RICHARD DUPONT “TERMINAL STAGE”
The Lever House Art Collection is very pleased to announce the opening of Richard Dupont’s “Terminal Stage” at the Lever House. The site specific commission will open March 20th and remain on view until April 26th, 2008.
The project’s title, “Terminal Stage”, refers to the themes of biological metamorphosis and transformation that have been central to Dupont’s work since 2003, when he began producing sculptural tableaux and animation based on a three dimensional digital scan of his own body. As Dupont has stated, “Many psychologists are now speaking theoretically of the beginnings of an “evolutionary shift” in the species- as our cognitive functions shift to adapt to our new age of information. Increasingly forced to process information in a visual format, and simultaneously denied the empirical authenticity of that same information, we now live in a condition of mass cognitive dissonance.” “Terminal Stage” is intended to position the viewer in a perceptual/ physiological encounter which takes place between the space of the mind and the physical world.
The biological transformation that Dupont speaks of mirrors more rapid advances in our scientific technologies- which are quickly transforming the human body into a malleable form- the sum total of a genetic code which will be increasingly manipulated through genetic engineering. In addition, vast data collection repositories and massive surveillance and identity recognition systems are rapidly replacing individual identity and privacy with a different code. Global market systems use complex demographic software to increasingly target and develop our collective consumer urges. This is also calibrated through extensive data collection, both general and highly personal. These are all monolithic and largely invisible forces that are increasingly shaping our lives.
Dupont’s manipulations of the data used to define his own form reflect an interest in both anthropometry and its more recent extension, biometrics. In physical anthropology, anthropometry refers to the measurement of living human individuals for the purposes of understanding human physical variation. This system of identification, begun in France in 1883, was the precursor to all identity recognition systems of today. In contemporary life, anthropometry plays an important role in industrial design, clothing design, ergonomics, and architecture, where statistical data about the distribution of body dimensions in the population are used to optimize products. Biometrics refers to systems of identity recognition, such as fingerprint and retinal scans. Dupont’s effective insertion of his own body into the vast depersonalized matrix of biometrics and industrial design began in 2004 with a full body laser scan.
To accomplish the full body scan, Dupont arranged via the internet to travel to a General Dynamics facility on the Wright Paterson Air Force Base and participate in a broad anthropometry study. The examination involved extensive manual body measurement (traditional anthropometry) as well as a full body laser scan. He was one of some 10,000 people (mostly military personnel) who had participated in this study. General Dynamics sells the data from such studies to both the Military and large clothing manufacturers in the private sector. Both use the generic averages to design anything that “interfaces” with the body- ejection seats, flack jackets, helmets, blue jeans, socks. These systems and designs are concerned with averages and the standardization of the body. As Dupont has stated, “The model of my body that was captured by the scan is highly detailed, but it is also a type of surrogate or clone.” As such, Dupont’s model represents a type of “everyman”, and his virtual manipulations of the model speak more to the loss of identity than to the identity politics typical of the art of the 1990s.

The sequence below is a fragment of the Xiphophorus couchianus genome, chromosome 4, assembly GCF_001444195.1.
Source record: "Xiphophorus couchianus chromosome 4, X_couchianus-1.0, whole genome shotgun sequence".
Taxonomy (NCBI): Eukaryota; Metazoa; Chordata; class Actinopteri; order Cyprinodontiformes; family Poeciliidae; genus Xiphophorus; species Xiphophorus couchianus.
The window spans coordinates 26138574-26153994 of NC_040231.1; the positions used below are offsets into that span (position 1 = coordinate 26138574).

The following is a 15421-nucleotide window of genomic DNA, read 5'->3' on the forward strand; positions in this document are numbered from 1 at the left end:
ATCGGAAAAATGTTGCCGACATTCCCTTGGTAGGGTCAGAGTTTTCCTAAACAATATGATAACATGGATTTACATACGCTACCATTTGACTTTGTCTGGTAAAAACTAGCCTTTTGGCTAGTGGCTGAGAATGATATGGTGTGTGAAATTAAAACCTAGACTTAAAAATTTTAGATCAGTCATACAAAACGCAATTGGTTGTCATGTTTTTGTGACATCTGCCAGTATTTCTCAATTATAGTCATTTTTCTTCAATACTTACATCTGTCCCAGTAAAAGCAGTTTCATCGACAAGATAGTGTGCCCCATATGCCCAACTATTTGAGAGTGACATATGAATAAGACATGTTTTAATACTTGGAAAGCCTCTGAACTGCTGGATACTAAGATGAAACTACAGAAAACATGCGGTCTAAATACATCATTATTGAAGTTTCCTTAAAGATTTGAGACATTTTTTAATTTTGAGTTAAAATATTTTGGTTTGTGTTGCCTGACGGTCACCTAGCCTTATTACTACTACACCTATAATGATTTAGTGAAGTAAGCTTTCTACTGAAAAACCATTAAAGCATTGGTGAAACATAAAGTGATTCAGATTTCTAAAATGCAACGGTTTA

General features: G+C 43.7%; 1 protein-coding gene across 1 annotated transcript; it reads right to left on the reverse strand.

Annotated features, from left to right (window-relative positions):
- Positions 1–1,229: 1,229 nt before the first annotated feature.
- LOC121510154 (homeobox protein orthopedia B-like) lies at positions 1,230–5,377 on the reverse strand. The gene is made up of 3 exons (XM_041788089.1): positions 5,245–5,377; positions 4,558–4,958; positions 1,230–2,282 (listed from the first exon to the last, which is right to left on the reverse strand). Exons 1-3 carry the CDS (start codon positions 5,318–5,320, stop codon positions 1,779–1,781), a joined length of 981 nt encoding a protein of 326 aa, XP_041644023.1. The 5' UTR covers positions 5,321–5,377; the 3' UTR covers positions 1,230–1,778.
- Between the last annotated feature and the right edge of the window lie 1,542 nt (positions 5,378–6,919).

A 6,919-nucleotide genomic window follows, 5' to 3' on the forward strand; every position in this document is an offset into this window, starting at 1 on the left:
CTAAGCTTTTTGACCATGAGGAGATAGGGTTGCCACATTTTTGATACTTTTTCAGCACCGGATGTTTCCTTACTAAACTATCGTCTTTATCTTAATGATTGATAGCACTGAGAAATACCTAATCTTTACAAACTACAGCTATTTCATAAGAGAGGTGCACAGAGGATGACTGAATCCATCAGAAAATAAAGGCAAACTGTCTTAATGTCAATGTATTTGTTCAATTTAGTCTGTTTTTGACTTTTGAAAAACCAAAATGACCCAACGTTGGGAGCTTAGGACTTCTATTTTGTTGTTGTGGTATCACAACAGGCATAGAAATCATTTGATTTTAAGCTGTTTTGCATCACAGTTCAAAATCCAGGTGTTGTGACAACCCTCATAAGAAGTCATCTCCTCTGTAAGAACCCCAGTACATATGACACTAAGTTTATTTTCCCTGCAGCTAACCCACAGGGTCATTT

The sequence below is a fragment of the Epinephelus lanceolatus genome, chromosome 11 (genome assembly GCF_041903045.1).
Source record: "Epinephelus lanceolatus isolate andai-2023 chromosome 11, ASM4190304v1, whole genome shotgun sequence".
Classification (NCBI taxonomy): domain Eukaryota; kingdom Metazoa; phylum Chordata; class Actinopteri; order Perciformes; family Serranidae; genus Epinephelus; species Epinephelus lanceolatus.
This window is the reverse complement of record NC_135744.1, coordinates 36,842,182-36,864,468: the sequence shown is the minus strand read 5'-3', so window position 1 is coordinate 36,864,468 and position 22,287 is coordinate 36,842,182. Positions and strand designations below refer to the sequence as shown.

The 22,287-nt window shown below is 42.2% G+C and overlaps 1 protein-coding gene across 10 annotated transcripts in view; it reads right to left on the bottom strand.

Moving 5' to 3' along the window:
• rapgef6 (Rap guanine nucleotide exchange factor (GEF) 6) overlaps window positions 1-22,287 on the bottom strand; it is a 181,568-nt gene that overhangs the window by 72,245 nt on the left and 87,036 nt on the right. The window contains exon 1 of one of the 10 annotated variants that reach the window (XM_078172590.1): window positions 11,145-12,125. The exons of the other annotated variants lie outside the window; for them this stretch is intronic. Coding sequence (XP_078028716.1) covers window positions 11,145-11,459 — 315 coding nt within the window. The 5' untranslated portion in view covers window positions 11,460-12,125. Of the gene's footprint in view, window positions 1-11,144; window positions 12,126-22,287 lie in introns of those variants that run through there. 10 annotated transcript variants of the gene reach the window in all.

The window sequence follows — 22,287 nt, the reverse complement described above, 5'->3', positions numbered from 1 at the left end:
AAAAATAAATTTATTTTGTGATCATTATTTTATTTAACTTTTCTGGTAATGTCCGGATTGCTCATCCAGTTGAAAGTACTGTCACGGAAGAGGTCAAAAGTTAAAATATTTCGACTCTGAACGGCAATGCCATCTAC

“Terminal stage” is intended as a public art piece. The involvement of the viewer is essential in the meaning of the piece. It was also conceived as a site specific intervention. As the first Modern structure built on the grid, Lever House is a charged and highly symbolic site; emblematic of the revolutionary changes in architecture and urban space that were to take place over the half century since its construction. The lobby space confounds traditional readings of “public” and “private” as well as “interior” and “exterior” space, and the installation will emphasize the instability of a single reading of the site. It is both a “terminal” and a “stage”. The transparency of the site will emphasize the implication of the viewer, the pedestrian, and all of the traffic flow around the building.
If Dupont’s work is grounded in the social, his explorations are also driven by their often utopian faith in the capacity of art to expand and alter perception. His works are rooted in the tradition of those who have attempted to portray- in representational form- the visions that lie beyond rational perception. With similar effect to those artists who have adopted the ecstatic metaphor of mind altering drugs, Dupont’s work makes reference to the hallucinatory effects of technology- with its promise of transcendence and its equally potent destructive effects.
The installation explores the concept of a transcendent experience that involves the viewer in a situation or experience. It is an experiential piece with phenomenological overtones, and is staged as an examination of the relationship of the body to the increasingly spectacular and quasi-virtual character of our lived environment.
Richard Dupont’s work is in numerous private and public collections; including The Museum of Modern Art, The Whitney Museum, and The New York Public Library.